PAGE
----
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What's Science Ever Done For Us: What the Simpsons Can Teach Us About Physics, Robots, Life, and the Universe
     

What's Science Ever Done For Us: What the Simpsons Can Teach Us About Physics, Robots, Life, and the Universe

4.2 5
by Paul Halpern
 

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A playful and entertaining look at science on The Simpsons

This amusing book explores science as presented on the longest-running and most popular animated TV series ever made: The Simpsons. Over the years, the show has examined such issues as genetic mutation, time travel, artificial intelligence, and even aliens. ""What's Science Ever Done for Us?""

Overview


A playful and entertaining look at science on The Simpsons

This amusing book explores science as presented on the longest-running and most popular animated TV series ever made: The Simpsons. Over the years, the show has examined such issues as genetic mutation, time travel, artificial intelligence, and even aliens. ""What's Science Ever Done for Us?"" examines these and many other topics through the lens of America's favorite cartoon.

This spirited science guide will inform Simpsons fans and entertain science buffs with a delightful combination of fun and fact. It will be the perfect companion to the upcoming Simpsons movie.

The Simpsons is a magnificent roadmap of modern issues in science. This completely unauthorized, informative, and fun exploration of the science and technology, connected with the world's most famous cartoon family, looks at classic episodes from the show to launch fascinating scientific discussions mixed with intriguing speculative ideas and a dose of humor. Could gravitational lensing create optical illusions, such as when Homer saw someone invisible to everyone else? Is the Coriolis effect strong enough to make all toilets in the Southern Hemisphere flush clockwise, as Bart was so keen to find out? If Earth were in peril, would it make sense to board a rocket, as Marge, Lisa, and Maggie did, and head to Mars? While Bart and Millhouse can't stop time and have fun forever, Paul Halpern explores the theoretical possibilities involving Einstein's theory of time dilation.

Paul Halpern, PhD (Philadelphia, PA) is Professor of Physics and Mathematics at the University of the Sciences in Philadelphia and a 2002 recipient of a John Simon Guggenheim Memorial Fellowship. He is also the author of The Great Beyond (0-471-46595-X).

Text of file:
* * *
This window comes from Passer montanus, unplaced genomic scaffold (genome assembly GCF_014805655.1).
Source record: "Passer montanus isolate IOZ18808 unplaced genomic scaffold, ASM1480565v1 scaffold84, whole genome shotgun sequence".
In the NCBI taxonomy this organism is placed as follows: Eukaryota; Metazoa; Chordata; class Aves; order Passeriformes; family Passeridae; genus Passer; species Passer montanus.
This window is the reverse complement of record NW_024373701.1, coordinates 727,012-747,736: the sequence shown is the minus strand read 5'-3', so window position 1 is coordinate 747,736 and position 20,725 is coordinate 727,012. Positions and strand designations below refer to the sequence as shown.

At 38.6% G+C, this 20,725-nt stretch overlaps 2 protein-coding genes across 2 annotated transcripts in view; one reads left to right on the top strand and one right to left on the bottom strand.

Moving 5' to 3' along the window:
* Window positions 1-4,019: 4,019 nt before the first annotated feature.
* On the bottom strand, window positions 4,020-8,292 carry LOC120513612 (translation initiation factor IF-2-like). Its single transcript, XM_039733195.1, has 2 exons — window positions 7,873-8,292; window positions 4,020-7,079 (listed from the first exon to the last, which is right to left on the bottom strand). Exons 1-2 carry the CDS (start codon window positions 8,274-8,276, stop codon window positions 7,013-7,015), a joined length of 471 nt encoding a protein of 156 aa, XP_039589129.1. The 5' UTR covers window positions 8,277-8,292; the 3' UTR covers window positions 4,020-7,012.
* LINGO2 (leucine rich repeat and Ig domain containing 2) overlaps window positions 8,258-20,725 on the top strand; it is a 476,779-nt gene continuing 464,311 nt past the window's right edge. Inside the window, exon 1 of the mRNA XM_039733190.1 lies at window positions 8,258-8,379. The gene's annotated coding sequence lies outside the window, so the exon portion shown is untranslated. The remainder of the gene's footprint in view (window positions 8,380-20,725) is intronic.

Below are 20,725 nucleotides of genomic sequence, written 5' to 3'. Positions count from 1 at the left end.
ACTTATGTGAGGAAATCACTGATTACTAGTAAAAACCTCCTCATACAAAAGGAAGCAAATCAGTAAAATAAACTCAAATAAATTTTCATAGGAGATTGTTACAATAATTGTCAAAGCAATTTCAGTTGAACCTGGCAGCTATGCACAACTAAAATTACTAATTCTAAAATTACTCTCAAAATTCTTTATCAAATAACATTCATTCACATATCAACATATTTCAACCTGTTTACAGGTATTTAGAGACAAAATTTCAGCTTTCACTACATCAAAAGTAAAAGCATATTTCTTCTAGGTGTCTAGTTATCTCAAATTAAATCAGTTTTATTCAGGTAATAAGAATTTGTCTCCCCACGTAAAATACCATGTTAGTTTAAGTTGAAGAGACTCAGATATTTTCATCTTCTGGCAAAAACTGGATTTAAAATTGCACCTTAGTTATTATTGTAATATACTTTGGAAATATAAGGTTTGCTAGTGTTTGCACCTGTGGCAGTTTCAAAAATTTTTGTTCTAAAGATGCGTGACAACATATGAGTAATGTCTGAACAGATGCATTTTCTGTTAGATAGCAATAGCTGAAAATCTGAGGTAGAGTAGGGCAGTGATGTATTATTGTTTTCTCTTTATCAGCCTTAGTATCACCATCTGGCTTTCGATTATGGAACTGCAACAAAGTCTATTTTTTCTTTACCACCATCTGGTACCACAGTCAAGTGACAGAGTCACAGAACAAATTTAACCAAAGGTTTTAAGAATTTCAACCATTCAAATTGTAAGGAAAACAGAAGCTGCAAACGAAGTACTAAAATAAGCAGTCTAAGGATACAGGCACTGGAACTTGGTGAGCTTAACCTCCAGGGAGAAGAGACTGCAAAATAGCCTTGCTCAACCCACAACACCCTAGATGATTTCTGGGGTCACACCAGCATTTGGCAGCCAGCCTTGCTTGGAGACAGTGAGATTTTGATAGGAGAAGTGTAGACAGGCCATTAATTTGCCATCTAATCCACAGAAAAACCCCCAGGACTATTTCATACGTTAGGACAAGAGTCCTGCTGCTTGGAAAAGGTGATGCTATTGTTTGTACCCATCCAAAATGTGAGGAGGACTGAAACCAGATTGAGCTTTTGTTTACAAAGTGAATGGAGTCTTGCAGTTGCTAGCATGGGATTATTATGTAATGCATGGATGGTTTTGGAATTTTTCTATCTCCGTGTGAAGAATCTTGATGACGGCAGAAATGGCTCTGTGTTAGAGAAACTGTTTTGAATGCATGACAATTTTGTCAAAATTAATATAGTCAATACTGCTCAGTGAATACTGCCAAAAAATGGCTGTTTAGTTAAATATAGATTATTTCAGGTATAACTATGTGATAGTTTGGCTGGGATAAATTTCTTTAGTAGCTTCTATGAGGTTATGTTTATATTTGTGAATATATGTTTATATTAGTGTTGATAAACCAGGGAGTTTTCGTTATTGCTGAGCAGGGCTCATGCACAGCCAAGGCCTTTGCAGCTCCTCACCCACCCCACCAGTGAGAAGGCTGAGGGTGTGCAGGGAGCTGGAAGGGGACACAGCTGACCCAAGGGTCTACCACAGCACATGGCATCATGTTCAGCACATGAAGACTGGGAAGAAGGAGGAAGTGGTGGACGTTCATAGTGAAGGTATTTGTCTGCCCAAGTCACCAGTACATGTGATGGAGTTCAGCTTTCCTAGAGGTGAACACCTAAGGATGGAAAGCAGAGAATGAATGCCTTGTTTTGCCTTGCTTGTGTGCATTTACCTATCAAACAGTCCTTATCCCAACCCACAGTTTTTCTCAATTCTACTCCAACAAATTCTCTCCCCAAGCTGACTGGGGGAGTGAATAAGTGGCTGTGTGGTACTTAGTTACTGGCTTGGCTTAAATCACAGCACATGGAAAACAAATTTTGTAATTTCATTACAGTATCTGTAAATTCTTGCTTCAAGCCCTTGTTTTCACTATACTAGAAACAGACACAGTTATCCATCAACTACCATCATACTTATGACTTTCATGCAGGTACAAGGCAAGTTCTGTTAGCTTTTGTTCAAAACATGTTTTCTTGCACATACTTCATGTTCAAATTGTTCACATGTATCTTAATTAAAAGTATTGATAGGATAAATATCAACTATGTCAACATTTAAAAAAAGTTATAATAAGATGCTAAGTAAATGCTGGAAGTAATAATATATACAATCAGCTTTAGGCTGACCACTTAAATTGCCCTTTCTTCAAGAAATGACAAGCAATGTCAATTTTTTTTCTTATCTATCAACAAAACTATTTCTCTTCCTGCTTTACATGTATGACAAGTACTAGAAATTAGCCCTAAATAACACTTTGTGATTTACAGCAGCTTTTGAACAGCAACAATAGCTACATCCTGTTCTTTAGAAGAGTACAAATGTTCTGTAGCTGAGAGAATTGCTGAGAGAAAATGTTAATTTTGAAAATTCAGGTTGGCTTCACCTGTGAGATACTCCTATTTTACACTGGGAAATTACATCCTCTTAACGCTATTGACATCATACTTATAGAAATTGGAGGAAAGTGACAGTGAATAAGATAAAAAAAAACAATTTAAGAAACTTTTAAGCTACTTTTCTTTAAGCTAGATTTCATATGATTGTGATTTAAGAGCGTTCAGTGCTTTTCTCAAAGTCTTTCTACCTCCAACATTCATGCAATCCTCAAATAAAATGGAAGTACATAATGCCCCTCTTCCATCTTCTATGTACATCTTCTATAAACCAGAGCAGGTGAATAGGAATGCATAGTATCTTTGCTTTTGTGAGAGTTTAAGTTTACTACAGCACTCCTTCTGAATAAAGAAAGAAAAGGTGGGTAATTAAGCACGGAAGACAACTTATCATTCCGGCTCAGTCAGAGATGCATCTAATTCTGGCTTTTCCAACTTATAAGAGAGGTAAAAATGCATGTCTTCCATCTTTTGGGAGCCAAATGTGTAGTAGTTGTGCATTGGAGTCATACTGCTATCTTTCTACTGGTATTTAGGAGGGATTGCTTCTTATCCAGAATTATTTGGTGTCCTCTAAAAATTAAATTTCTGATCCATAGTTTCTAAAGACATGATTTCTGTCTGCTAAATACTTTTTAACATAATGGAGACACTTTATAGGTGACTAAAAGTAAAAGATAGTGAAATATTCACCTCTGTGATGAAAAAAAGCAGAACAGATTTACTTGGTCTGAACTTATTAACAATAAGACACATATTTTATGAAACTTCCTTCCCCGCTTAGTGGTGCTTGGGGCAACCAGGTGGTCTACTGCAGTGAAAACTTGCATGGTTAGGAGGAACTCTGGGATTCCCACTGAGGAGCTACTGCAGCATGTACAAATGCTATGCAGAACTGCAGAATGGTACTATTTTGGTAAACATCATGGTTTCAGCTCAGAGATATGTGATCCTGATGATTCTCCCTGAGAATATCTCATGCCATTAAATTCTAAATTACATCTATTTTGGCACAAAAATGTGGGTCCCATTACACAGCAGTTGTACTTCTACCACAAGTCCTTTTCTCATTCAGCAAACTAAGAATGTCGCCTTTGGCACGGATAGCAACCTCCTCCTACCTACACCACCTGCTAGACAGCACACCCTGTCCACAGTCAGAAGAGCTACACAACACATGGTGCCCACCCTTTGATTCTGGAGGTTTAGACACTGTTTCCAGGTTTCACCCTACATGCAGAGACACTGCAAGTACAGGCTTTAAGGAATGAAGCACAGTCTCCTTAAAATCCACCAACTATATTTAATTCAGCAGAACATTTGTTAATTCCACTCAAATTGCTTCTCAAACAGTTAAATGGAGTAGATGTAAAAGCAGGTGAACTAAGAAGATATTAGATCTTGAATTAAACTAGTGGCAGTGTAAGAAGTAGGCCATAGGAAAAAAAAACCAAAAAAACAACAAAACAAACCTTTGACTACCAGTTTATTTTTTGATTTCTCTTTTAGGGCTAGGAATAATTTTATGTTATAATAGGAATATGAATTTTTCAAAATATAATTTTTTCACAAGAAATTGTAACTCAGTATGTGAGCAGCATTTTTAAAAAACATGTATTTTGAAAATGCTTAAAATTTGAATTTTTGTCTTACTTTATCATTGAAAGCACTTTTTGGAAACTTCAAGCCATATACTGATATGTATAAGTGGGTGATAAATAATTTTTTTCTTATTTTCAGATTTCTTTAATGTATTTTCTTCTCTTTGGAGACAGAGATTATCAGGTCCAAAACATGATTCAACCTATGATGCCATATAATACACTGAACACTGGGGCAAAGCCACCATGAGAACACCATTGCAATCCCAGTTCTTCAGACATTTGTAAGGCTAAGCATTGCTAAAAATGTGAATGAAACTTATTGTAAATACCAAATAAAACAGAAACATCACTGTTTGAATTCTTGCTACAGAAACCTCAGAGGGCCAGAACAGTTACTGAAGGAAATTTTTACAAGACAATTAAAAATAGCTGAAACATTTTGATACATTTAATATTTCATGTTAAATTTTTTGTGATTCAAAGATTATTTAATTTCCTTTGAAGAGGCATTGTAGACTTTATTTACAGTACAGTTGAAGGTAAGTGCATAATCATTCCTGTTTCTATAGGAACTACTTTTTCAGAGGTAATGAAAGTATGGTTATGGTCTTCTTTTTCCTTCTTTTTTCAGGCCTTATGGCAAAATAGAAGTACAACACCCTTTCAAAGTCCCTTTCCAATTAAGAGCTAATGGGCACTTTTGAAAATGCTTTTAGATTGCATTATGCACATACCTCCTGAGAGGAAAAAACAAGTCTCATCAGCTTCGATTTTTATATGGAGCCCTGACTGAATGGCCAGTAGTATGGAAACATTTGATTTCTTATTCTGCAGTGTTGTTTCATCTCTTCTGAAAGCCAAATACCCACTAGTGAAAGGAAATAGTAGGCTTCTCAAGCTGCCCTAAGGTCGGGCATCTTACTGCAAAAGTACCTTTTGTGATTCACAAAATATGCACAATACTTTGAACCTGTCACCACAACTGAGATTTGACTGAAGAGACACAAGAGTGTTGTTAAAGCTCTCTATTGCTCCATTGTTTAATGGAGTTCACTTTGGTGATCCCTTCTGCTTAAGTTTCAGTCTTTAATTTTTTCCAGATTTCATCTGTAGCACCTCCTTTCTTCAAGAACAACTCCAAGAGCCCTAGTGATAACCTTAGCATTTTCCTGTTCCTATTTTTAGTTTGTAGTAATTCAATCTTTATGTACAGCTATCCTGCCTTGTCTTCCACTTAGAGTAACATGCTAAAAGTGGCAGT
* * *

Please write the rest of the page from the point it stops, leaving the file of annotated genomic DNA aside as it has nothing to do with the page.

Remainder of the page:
Editorial Reviews

From the Publisher

* ""A hugely entertaining celebration of the science behind the cartoon silliness.""
(The Guardian Review, Saturday 18th August 2007)

""...a book that can be enjoyed by all ages.""  (Physics World, December 2007)

""[The book] is a fun introduction to some aspects of science that will appeal to anyone curious about some common science...""  (concatenation.org, Wednesday 16th January 2008)

Product Details

ISBN-13:
9780470114605
Publisher:
Turner Publishing Company
Publication date:
07/09/2007
Edition description:
First Edition
Pages:
272
Product dimensions:
6.10(w) x 9.20(h) x 1.00(d)

Meet the Author

Paul Halpern, PHD, is professor of physics and mathematics at the University of the Sciences in Philadelphia and a 2002 recipient of a John Simon Guggenheim Memorial Fellowship. He is the author of The Great Beyond, also from Wiley.

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What's Science Ever Done for Us? : What the Simpsons Can Teach Us About Physics, Robots, Life, and the Universe 4.2 out of 5 based on 0 ratings. 5 reviews.
Anonymous More than 1 year ago
Awesome
Anonymous More than 1 year ago
A rewiew
Guest More than 1 year ago
This book did for modern science what 'The Gospel According to The Simpsons' did for Christianity: gave it a Homer-hyper-boost that elucidates in an enjoyable way. In this book, Dr. Halpern uses episodes and topics from the popular TV show 'The Simpsons' to illustrate important current topics in the world of science. Particle physics, robots, cosmology, and the origin of life all get their due in this fascinating look at science. Halpern, a physics and math professor, writes with a breezy, conversational style - it almost feels like you're having a pint of ale with him in a pub after attending one of his college classes. He comes up with some memorably funny writing: 'Although it was not surprising for (Stephen Jay) Gould to guest star on the show, his role was unexpectedly anticlimactic given his great scientific stature.' To say the least. All in all a great read if you're interested in keeping up with scientific developments but want to be entertained as well.
Anonymous More than 1 year ago
I beleive that the simpsons tv show is both wity and fun.
Anonymous More than 1 year ago
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